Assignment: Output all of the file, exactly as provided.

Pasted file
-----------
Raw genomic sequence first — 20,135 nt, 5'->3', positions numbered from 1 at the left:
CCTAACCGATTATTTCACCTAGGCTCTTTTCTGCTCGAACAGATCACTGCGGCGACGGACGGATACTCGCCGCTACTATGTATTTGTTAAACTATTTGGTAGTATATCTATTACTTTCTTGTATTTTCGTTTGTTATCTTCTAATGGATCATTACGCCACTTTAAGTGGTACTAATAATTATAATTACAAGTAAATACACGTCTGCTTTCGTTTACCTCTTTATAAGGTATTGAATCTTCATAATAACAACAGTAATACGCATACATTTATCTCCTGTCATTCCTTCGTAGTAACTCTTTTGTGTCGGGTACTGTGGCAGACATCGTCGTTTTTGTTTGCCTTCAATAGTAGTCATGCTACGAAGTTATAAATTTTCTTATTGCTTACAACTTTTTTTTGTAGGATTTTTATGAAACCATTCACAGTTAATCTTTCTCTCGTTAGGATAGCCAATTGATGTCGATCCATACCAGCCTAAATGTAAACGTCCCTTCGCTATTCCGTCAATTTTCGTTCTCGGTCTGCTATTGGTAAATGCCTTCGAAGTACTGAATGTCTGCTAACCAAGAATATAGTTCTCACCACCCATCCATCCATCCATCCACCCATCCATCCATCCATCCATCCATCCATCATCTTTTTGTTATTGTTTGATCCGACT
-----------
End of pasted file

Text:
Raw genomic sequence first — 20,135 nt, 5'->3', positions numbered from 1 at the left:
CCTAACCGATTATTTCACCTAGGCTCTTTTCTGCTCGAACAGATCACTGCGGCGACGGACGGATACTCGCCGCTACTATGTATTTGTTAAACTATTTGGTAGTATATCTATTACTTTCTTGTATTTTCGTTTGTTATCTTCTAATGGATCATTACGCCACTTTAAGTGGTACTAATAATTATAATTACAAGTAAATACACGTCTGCTTTCGTTTACCTCTTTATAAGGTATTGAATCTTCATAATAACAACAGTAATACGCATACATTTATCTCCTGTCATTCCTTCGTAGTAACTCTTTTGTGTCGGGTACTGTGGCAGACATCGTCGTTTTTGTTTGCCTTCAATAGTAGTCATGCTACGAAGTTATAAATTTTCTTATTGCTTACAACTTTTTTTTGTAGGATTTTTATGAAACCATTCACAGTTAATCTTTCTCTCGTTAGGATAGCCAATTGATGTCGATCCATACCAGCCTAAATGTAAACGTCCCTTCGCTATTCCGTCAATTTTCGTTCTCGGTCTGCTATTGGTAAATGCCTTCGAAGTACTGAATGTCTGCTAACCAAGAATATAGTTCTCACCACCCATCCATCCATCCATCCACCCATCCATCCATCCATCCATCCATCCATCATCTTTTTGTTATTGTTTGATCCGACT